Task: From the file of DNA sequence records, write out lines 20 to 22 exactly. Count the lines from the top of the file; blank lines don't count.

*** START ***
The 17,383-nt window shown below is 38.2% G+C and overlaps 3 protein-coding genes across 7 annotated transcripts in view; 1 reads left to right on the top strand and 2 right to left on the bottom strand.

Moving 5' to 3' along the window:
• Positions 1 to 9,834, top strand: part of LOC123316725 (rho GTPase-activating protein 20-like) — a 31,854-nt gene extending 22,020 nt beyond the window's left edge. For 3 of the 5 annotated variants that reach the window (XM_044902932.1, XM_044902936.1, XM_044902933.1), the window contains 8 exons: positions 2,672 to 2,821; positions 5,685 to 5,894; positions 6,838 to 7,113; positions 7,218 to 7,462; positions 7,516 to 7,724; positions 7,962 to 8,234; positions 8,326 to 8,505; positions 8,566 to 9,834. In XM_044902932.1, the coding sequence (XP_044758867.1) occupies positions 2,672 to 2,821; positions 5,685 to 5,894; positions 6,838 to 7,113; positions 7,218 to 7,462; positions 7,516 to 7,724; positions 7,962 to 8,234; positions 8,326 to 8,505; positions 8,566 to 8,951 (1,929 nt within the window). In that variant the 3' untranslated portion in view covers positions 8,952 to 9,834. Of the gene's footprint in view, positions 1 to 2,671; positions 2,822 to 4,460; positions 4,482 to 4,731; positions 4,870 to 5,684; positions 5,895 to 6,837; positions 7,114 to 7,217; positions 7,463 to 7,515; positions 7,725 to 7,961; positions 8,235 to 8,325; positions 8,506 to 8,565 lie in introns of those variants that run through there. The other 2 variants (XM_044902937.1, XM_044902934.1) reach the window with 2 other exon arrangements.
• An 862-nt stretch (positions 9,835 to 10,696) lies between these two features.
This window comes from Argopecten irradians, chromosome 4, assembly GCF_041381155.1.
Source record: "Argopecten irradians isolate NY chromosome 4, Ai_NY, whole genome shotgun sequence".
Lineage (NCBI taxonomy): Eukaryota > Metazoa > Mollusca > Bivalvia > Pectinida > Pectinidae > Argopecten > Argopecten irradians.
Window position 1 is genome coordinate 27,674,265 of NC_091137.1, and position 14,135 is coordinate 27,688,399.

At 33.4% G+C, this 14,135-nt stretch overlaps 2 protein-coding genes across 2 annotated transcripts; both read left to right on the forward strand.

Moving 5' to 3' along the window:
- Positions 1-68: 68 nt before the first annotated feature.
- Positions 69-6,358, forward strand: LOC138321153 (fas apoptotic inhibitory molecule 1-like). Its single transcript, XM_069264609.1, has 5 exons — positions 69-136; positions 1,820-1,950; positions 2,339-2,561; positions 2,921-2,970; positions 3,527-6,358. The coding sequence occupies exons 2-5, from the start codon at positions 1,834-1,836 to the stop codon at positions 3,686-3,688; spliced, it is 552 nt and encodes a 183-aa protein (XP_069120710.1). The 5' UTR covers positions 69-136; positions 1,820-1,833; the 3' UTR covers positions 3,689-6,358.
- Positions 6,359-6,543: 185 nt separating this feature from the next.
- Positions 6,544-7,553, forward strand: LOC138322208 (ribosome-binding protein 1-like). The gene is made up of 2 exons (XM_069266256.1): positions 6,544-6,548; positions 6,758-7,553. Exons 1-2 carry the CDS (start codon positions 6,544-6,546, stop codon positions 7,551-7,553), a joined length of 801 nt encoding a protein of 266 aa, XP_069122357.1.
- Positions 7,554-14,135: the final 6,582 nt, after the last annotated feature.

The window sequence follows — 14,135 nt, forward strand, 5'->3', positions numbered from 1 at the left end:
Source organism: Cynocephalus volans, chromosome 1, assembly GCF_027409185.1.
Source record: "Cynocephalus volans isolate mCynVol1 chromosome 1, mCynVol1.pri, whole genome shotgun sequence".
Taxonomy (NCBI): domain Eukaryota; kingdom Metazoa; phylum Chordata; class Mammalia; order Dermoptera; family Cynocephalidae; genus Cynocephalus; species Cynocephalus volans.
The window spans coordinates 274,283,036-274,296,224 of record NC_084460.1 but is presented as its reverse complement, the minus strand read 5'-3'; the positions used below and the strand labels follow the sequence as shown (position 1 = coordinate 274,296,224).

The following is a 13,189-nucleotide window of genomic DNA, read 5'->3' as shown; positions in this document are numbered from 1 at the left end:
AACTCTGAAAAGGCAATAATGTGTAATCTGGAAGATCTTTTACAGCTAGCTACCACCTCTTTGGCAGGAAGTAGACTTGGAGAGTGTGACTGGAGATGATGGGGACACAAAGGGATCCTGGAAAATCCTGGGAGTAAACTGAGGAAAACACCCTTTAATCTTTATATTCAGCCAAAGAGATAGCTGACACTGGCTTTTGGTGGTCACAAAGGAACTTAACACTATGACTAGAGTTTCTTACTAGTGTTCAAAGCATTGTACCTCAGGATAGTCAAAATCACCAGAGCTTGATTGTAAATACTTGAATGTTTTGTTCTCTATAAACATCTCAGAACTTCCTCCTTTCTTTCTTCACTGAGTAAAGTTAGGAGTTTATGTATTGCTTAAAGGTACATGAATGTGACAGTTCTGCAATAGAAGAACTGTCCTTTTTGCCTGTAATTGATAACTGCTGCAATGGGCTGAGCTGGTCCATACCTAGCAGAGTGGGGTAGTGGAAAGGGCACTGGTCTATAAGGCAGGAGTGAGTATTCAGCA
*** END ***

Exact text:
The window spans coordinates 274,283,036-274,296,224 of record NC_084460.1 but is presented as its reverse complement, the minus strand read 5'-3'; the positions used below and the strand labels follow the sequence as shown (position 1 = coordinate 274,296,224).

The following is a 13,189-nucleotide window of genomic DNA, read 5'->3' as shown; positions in this document are numbered from 1 at the left end:
AACTCTGAAAAGGCAATAATGTGTAATCTGGAAGATCTTTTACAGCTAGCTACCACCTCTTTGGCAGGAAGTAGACTTGGAGAGTGTGACTGGAGATGATGGGGACACAAAGGGATCCTGGAAAATCCTGGGAGTAAACTGAGGAAAACACCCTTTAATCTTTATATTCAGCCAAAGAGATAGCTGACACTGGCTTTTGGTGGTCACAAAGGAACTTAACACTATGACTAGAGTTTCTTACTAGTGTTCAAAGCATTGTACCTCAGGATAGTCAAAATCACCAGAGCTTGATTGTAAATACTTGAATGTTTTGTTCTCTATAAACATCTCAGAACTTCCTCCTTTCTTTCTTCACTGAGTAAAGTTAGGAGTTTATGTATTGCTTAAAGGTACATGAATGTGACAGTTCTGCAATAGAAGAACTGTCCTTTTTGCCTGTAATTGATAACTGCTGCAATGGGCTGAGCTGGTCCATACCTAGCAGAGTGGGGTAGTGGAAAGGGCACTGGTCTATAAGGCAGGAGTGAGTATTCAGCA